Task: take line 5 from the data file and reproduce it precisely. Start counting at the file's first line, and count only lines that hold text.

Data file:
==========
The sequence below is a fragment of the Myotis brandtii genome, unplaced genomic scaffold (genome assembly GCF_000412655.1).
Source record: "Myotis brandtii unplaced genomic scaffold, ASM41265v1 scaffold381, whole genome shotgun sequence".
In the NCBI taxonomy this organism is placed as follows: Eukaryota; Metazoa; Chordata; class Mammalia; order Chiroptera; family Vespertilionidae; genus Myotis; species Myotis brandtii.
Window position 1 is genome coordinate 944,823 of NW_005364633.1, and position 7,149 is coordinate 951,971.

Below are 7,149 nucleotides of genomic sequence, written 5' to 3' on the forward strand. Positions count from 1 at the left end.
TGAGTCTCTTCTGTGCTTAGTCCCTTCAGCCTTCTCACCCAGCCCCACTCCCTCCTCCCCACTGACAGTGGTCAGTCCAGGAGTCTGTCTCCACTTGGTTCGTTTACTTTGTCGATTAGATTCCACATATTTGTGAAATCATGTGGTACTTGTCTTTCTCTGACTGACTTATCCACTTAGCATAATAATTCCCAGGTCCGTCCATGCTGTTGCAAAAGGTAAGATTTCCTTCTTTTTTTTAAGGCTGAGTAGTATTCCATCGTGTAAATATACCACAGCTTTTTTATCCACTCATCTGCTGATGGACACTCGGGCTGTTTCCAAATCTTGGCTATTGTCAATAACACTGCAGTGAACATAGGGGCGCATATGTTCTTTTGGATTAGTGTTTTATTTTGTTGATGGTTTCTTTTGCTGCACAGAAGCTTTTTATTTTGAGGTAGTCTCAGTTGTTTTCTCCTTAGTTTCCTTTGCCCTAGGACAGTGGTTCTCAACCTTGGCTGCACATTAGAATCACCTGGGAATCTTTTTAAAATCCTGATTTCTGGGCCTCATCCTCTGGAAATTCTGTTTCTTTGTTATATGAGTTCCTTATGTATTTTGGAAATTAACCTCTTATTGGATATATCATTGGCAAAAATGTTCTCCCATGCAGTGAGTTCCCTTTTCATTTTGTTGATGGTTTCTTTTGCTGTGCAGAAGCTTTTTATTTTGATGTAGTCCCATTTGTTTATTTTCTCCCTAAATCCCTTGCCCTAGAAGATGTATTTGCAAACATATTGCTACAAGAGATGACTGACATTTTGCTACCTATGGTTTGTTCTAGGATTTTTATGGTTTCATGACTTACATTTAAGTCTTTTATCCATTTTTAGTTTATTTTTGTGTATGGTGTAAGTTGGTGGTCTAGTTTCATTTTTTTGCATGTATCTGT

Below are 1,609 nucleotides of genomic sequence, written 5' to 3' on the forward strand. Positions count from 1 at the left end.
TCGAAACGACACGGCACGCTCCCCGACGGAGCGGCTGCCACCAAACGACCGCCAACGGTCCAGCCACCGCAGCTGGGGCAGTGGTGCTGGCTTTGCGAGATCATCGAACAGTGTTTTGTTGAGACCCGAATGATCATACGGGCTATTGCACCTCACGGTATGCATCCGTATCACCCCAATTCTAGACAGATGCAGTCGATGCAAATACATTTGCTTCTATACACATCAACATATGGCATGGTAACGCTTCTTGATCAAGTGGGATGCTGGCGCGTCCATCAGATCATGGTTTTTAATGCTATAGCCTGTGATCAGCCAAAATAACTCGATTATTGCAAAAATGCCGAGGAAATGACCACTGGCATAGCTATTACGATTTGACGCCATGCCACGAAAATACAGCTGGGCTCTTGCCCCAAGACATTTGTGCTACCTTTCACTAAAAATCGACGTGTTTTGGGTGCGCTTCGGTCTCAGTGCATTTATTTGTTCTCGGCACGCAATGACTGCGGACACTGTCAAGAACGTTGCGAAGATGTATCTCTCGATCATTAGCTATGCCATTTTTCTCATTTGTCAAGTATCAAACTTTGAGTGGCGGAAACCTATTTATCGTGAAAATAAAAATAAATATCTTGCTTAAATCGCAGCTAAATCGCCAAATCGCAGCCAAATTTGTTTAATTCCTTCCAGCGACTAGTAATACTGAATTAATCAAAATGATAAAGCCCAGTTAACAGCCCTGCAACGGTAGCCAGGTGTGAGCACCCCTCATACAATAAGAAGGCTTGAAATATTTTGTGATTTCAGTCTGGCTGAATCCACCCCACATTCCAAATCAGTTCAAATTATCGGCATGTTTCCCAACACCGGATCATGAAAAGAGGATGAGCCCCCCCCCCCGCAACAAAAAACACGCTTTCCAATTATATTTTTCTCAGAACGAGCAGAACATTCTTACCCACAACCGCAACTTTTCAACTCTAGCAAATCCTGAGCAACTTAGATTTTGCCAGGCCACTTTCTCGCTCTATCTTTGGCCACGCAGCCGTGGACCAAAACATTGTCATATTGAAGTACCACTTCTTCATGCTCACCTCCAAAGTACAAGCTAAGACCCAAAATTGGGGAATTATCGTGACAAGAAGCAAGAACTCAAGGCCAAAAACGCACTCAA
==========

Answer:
Below are 7,149 nucleotides of genomic sequence, written 5' to 3' on the forward strand. Positions count from 1 at the left end.